ILNews

Long-time legal aid leader stepping down

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Indiana Legal Services executive director Norman Metzger has announced he will retire March 31, 2015, ending a tenure at the nonprofit that stretched more than four decades.

“Norman has been and remains a committed defender of the legal rights of the poor and vulnerable,” said Mary Fondrisi, president of the ILS board of directors and a partner with Smith Carpenter Fondrisi & Cummins in Jeffersonville. “Through his leadership of ILS, Norman has both personally and indirectly improved the lives of individuals and families throughout Indiana.”

The board of directors has hired Management Information Exchange to conduct a national search for a new executive director to lead ILS.

Metzger has guided what was then known as Legal Services Organization of Indianapolis, Inc. since 1970. Under his leadership, the nonprofit expanded beyond Marion County into central and southern Indiana communities like Bloomington, Evansville, Muncie, Richmond and Terre Haute.

In 2000, at the urging of the organization’s parent, the national Legal Services Corp., Metzger negotiated a merger with the Legal Services of Northwest Indiana, Inc. in Gary to create Indiana Legal Services. The following year, the Legal Services Program of Northern Indiana, Inc. in South Bend and Lafayette joined the organization.

Today, ILS is the largest poverty law firm in Indiana, serving clients in all 92 counties.

A native of Larwill, Metzger graduated from Manchester University and the University of Michigan Law School.

He is credited with helping to pioneer special legal practices in poverty law by assigning experienced attorneys to focus on frequently recurring legal issues in certain disadvantaged populations. The resulting special projects started in the 1980s by tackling the legal problems facing farmers and prison inmates. The projects soon expanded to include special initiatives for AIDS victims.

Currently, ILS has nine special legal projects that respond to complicated legal matters involving housing, consumer rights, health care, immigration and language rights, seniors, the homeless, low-income taxpayers, migrant farm workers and military veterans.
 
The agency has posted the job announcement on its website and requests résumes by Sept. 12. Anyone interested in applying for the position can find more information by visiting www.indianalegalservices.org.


 
 

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  1. For many years this young man was "family" being my cousin's son. Then he decided to ignore my existence and that of my daughter who was very hurt by his actions after growing up admiring, Jason. Glad he is doing well, as for his opinion, if you care so much you wouldn't ignore the feelings of those who cared so much about you for years, Jason.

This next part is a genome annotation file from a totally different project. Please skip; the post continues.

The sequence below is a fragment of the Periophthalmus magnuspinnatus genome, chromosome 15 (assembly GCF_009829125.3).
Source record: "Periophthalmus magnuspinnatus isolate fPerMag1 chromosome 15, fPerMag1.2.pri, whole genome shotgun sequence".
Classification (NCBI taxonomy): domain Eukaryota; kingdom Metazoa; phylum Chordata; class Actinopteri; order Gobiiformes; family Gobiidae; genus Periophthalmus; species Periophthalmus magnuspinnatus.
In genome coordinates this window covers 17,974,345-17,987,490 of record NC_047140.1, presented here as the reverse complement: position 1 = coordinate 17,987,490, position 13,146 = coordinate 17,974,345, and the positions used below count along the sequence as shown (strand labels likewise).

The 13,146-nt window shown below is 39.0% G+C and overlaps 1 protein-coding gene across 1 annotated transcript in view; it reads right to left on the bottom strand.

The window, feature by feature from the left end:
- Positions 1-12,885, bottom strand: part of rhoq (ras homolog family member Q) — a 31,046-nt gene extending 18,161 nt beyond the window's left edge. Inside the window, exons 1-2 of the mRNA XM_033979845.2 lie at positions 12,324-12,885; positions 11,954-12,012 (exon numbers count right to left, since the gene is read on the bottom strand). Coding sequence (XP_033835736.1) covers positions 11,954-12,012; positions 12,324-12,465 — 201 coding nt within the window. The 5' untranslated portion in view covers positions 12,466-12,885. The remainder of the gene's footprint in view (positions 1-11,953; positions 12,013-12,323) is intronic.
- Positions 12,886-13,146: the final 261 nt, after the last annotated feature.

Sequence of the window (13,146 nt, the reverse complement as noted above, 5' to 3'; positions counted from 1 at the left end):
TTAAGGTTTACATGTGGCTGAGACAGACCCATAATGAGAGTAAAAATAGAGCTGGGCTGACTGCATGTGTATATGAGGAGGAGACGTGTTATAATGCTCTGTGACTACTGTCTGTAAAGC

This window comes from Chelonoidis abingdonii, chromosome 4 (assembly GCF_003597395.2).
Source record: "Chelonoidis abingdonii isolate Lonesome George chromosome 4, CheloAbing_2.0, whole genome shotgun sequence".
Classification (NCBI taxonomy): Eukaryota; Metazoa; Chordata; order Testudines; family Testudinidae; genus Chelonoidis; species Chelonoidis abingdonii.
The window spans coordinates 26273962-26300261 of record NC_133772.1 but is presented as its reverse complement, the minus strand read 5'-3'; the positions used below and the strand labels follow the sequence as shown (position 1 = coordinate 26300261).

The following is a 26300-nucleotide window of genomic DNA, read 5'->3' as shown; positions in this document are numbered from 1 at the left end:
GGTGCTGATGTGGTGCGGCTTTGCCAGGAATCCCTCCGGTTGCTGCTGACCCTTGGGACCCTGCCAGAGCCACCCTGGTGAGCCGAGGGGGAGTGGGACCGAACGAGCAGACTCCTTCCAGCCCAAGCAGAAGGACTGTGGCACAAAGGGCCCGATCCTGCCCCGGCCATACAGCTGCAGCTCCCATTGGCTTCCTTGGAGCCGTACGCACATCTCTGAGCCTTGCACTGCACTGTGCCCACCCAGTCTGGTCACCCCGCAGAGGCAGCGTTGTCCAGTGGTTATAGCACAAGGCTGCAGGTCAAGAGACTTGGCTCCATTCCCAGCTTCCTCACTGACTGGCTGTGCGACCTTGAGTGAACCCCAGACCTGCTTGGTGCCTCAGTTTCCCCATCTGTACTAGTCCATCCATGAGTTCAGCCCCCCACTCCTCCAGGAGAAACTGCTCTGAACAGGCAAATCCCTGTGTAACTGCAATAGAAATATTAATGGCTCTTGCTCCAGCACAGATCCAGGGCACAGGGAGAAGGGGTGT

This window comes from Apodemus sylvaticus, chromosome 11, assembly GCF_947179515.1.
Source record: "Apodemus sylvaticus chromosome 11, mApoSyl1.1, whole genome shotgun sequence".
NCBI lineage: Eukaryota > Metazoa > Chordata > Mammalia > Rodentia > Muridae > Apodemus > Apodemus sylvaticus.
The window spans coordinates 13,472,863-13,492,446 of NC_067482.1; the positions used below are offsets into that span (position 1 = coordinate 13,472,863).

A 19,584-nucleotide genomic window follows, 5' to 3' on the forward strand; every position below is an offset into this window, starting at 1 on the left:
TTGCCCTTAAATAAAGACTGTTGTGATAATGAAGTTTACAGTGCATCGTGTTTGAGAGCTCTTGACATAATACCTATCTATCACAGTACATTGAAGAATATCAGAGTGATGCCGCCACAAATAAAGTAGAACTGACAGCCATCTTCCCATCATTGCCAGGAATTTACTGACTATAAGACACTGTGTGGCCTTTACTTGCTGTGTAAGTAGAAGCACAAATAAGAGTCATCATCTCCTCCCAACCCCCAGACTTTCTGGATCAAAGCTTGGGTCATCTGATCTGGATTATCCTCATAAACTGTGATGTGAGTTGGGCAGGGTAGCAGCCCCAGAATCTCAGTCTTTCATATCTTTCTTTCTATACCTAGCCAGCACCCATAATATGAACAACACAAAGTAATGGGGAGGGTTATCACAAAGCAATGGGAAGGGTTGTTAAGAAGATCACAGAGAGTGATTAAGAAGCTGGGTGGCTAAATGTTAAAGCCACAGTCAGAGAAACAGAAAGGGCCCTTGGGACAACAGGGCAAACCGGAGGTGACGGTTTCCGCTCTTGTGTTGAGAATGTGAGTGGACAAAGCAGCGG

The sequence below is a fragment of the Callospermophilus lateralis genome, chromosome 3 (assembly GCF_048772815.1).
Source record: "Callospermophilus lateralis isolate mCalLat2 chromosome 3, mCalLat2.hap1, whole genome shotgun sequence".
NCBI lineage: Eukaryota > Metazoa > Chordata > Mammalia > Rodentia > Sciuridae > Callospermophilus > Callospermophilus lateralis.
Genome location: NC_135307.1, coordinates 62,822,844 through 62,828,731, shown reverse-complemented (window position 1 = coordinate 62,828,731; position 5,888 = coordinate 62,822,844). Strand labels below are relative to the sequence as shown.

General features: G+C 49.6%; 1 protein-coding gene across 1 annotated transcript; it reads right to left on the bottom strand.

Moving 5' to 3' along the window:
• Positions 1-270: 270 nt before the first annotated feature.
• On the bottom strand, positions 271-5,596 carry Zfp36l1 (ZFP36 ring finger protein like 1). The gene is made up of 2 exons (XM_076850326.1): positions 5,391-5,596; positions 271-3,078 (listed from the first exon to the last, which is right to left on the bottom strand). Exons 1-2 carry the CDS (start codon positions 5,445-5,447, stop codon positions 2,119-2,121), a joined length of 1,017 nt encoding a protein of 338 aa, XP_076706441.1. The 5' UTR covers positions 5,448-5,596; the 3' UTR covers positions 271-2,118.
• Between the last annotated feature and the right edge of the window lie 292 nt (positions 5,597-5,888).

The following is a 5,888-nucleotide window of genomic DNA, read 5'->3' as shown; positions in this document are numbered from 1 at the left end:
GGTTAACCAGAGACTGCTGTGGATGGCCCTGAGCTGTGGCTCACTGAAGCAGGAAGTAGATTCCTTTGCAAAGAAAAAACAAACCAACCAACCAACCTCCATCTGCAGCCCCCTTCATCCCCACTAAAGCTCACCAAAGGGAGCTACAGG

2. Good riddance to this dangerous activist judge

  3. What is the one thing the Hoosier legal status quo hates more than a whistleblower? A lawyer whistleblower taking on the system man to man. That must never be rewarded, must always, always, always be punished, lest the whole rotten tree be felled.

  4. I want to post this to keep this tread alive and hope more of David's former clients might come forward. In my case, this coward of a man represented me from June 2014 for a couple of months before I fired him. I knew something was wrong when he blatantly lied about what he had advised me in my contentious and unfortunate divorce trial. His impact on the proceedings cast a very long shadow and continues to impact me after a lengthy 19 month divorce. I would join a class action suit.

  5. The dispute in LB Indiana regarding lake front property rights is typical of most beach communities along our Great Lakes. Simply put, communication to non owners when visiting the lakefront would be beneficial. The Great Lakes are designated navigational waters (including shorelines). The high-water mark signifies the area one is able to navigate. This means you can walk, run, skip, etc. along the shores. You can't however loiter, camp, sunbath in front of someones property. Informational signs may be helpful to owners and visitors. Our Great Lakes are a treasure that should be enjoyed by all. PS We should all be concerned that the Long Beach, Indiana community is on septic systems.

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